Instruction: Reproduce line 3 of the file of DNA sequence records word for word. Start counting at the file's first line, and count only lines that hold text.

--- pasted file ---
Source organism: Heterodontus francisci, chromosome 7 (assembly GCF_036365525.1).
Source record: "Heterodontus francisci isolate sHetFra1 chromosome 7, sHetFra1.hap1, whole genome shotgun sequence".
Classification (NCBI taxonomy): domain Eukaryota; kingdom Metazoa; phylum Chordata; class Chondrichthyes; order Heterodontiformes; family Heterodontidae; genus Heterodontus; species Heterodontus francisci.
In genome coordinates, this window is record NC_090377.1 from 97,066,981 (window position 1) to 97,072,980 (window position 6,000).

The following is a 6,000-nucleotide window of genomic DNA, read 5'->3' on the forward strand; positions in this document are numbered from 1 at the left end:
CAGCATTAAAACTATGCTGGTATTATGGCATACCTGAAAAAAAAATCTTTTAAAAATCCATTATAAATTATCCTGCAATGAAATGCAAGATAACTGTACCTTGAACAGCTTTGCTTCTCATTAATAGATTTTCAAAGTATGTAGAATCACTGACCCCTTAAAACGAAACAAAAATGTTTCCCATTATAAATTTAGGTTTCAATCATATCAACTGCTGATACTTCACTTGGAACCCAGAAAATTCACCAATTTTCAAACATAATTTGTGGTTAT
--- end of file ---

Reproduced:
Classification (NCBI taxonomy): domain Eukaryota; kingdom Metazoa; phylum Chordata; class Chondrichthyes; order Heterodontiformes; family Heterodontidae; genus Heterodontus; species Heterodontus francisci.